Solons slam BOC for hiring athletes as ‘assistants’, ‘intel officers’
Lawmakers in the House of Representatives questioned the use by the Bureau of Customs (BOC) of basketball and volleyball players, who played for the BOC’s team, as technical assistants and intelligence officers.
House members took issue with the BOC’s use of basketball players as employees, even though beleaguered customs commissioner Nicanor Faeldon in a strongly worded statement called some House members’ alleged endorsement of favored officials as corruption.
Deputy Speaker and Batangas Rep. Raneo Abu said Faeldon had no ascendancy to criticize the lower House of corruption when his bureau also had its own share of endorsement of favored personalities.
“Huwag tayo magsalita na para pang itong institusyon namin dito na ang mga tao dito ay corrupt, at ‘yung pageendorso mo ay form of corruption. Ito ang tanong ko, ‘yung pangggugulang mo sa isang ganoong klaseng maliit na liga, hindi ba ‘yun form of corruption?” Abu said in an ambush interview with reporters.
(Let’s not talks about our institution as if it were filled with corrupt people, and that your endorsement is a form of corruption. My question is, your participation in that minor league, is that not a form of corruption?)
Quirino Rep. Dakila Cua, who chairs the House ways and means committee, also slammed Faeldon’s ascendancy to criticize the lower House of corruption, adding his criticism is not “fair.”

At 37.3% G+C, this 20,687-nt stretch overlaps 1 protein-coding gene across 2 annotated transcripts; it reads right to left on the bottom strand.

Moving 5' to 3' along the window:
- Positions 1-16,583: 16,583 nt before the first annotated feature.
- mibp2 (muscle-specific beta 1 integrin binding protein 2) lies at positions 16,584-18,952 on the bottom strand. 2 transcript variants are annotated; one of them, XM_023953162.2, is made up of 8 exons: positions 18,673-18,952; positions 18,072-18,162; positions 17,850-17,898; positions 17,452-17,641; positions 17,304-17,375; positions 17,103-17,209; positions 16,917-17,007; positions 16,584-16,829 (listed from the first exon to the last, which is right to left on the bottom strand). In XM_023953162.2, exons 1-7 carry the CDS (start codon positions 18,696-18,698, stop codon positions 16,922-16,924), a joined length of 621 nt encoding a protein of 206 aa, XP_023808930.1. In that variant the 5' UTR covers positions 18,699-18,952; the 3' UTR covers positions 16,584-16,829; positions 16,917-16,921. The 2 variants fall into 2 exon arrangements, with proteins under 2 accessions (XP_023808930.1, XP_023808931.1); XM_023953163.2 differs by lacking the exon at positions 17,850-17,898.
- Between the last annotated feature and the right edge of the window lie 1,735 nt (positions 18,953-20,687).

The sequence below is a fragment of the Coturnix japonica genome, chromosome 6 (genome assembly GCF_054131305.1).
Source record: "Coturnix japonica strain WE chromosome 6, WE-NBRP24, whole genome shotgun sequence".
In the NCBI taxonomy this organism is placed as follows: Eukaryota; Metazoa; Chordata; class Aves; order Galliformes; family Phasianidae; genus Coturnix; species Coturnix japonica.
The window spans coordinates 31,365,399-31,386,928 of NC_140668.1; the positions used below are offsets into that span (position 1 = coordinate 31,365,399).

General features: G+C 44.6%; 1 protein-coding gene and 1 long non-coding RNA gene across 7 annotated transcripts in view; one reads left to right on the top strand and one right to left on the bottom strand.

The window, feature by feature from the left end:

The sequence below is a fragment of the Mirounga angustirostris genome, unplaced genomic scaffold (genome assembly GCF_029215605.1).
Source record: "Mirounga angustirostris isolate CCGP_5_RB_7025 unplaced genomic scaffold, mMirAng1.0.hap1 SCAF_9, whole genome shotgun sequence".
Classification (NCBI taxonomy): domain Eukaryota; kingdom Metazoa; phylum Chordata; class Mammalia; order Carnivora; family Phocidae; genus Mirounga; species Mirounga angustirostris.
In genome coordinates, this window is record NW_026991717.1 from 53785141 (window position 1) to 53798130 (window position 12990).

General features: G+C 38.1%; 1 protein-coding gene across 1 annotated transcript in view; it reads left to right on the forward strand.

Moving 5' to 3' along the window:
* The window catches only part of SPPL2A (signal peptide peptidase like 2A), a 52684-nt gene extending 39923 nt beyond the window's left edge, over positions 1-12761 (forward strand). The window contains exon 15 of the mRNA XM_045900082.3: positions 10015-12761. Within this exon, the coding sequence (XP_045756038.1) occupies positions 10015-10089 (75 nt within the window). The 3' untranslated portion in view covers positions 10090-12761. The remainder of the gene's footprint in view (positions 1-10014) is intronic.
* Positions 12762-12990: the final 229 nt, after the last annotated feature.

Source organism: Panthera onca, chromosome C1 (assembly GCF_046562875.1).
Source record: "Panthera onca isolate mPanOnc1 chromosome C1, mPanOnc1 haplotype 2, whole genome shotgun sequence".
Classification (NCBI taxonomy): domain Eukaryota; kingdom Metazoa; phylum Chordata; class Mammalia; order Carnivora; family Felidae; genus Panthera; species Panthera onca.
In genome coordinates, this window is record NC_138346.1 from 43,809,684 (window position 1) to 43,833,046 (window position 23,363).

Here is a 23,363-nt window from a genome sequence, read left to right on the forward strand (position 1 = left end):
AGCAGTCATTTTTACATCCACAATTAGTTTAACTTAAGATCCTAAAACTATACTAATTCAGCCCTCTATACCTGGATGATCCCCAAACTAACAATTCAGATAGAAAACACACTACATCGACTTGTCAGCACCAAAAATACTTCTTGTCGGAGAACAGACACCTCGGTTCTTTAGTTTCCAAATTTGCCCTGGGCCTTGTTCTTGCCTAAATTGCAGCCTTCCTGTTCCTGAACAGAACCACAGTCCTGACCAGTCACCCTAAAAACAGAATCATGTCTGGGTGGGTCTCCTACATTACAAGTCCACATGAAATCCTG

“Sa tingin ko kasi masakit lang na binabanatan niya ang mga kongresista as a whole. Pinaparatangan nila kami… Ang mga players, hindi naman kongresman ang nagendorse doon sa mga ‘yun o nag-rekomenda. Sariling hire naman iyun at saka nandun pa sila hanggang ngayon. Hindi naman ata fair,” Cua said.
(I just feel slighted that he is criticizing congressmen as a whole. He’s accusing us. But those players were not endorsed or recommended by politicians. They were hired by the agency and they are still there up to now. That’s not fair.)
Cua called the hiring of professional basketball players as a “misappropriation or misuse of government funds.”
Surigao Del Sur Rep. Robert Ace Barbers, who chairs the dangerous drugs committee that investigated the alleged smuggling of P6 billion shabu through the BOC’s green lane, slammed Faeldon’s “hypocrisy.”
“Look who’s talking! Faeldon tarnished the reputation of the entire House of Representatives by insinuating that lawmakers are endorsing promotions or employment to the bureau of certain personnel. Yet, it turned out he has employed sports people with dubious qualifications for their position,” Barbers said.
Faeldon’s tiff with the House started when his chief of staff Mandy Anderson called Speaker Pantaleon Alvarez an “imbecile,” apparently prompted by the Speaker’s supposed lobbying of a certain Sandy Sacluti for a promotion in the BOC. The Speaker denied there was anything wrong with his endorsement, adding that Sacluti was overqualified.
Faced with mounting calls from Alvarez’s allies for him to resign, Faeldon shot back at influence-peddling House members who allegedly pressured the bureau to promote favored employees.
Barbers turned the tables on Faeldon, chiding the commissioner for not promoting Sacluti despite the latter’s Master’s degree, while hiring basketball and volleyball players to work for the bureau.
“Yet, Faeldon hired basketball and volleyball players to work at the Intelligence Group of the bureau. How many of these people are really qualified for intelligence work? No wonder, Customs bungled the handling of evidence in the seizure of the P6.4 billion worth of shabu smuggled right though their noses,” Barbers said.
According to Customs Special Order No. 38-2016 furnished to lawmakers, Atty. Anderson was authorized by Faeldon to sign the daily time record of former PBA stars Kenneth Duremdes, Marlou Aquino, and Edward Joseph “EJ” Feihl, among others, as well as volleyball player Alyssa Valdez. IDL
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